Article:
A lot has changed in the mortgage market during the past few years. Home prices have improved and sales have gotten more competitive. Even mortgage fraud has taken a different route.
Mortgage application fraud risk is down 5.6 percent year-over-year in the second quarter of 2013, according to the most recent CoreLogic MarketPulse, a monthly look at the U.S. economy and housing. What's more interesting is the fraud trend. The reports says the industry has seen a tendency toward income-based fraud, potentially because of ability-to-repay requirements and rising property values.
As part of legislation enacted after the collapse of the sub-prime mortgage market, lenders now have to verify a mortgage applicant's ability to repay the loan if it's a typical mortgage (such as through Fannie Mae, Freddie Mac, the FHA or VA). One big problem that contributed to the housing crisis was the stated income loan, in which borrowers needed to provide little in the way of verification that they could repay the loan.
The ability-to-repay requirement is designed to prevent lenders from approving mortgages borrowers cannot afford, and therefore some consumers may find financing out of reach. This could make it more likely that applicants try to falsely claim an income that's needed to acquire the mortgage, CoreLogic reports.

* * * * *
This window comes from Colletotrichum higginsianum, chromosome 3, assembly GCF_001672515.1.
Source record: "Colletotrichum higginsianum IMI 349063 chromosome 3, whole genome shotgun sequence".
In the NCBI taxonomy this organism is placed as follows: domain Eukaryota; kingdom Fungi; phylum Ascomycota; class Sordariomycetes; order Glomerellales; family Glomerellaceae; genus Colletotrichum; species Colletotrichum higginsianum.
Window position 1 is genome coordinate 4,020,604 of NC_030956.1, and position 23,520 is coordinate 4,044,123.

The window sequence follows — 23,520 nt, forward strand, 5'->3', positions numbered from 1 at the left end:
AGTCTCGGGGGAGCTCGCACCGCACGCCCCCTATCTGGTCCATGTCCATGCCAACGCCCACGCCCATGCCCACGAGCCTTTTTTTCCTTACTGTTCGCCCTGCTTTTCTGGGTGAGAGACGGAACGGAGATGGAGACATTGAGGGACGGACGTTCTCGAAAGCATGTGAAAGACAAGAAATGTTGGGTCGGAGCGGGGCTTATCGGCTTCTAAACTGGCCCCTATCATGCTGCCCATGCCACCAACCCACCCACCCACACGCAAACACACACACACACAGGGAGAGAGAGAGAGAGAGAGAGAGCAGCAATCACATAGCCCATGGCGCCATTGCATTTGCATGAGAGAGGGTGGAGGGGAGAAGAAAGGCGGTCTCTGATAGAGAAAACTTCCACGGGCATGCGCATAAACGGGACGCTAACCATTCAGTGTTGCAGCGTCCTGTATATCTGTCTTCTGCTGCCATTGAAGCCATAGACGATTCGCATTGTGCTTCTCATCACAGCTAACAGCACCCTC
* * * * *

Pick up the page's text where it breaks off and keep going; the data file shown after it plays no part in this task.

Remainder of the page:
Adding another layer of change, a new debt-to-income ratio limit goes into effect Jan. 10, meaning a borrower's debt load cannot exceed 43 percent of his or her annual income. (At the moment, those limits vary by lender but can be as high as 55 percent.) A lender needs to verify all of this information through third-party sources, so while falsifying the numbers on your application is a bad idea in general, it's not going to get you very far, either.
On a geographic level, the places with the highest mortgage fraud risk were the areas in and around Atlanta; Miami; Tampa, Fla.; Riverside, Calif.; and Washington, D.C., as shown by an analysis of the largest metropolitan statistical areas. While it has the highest propensity for fraud, Atlanta is also considered an affordable city for buying a home, while Miami is one of the least affordable, according to a recent study by Interest.com.
The dollar value of fraudulent loan applications increased from the first quarter to the second quarter, but it did so alongside an increase in overall applications, so the quarter-to-quarter risk index remained the same. Other highlights from the quarter include a decline in underwater mortgages in every state, particularly in Nevada and Georgia. In the second quarter, 14.5 percent of borrowers were underwater, down from 19.7 percent in the first quarter and the recent peak of 25.2 percent in the fourth quarter of 2011.
Foreclosures have also continued to decline, with distressed property volumes falling in 96% of metro areas.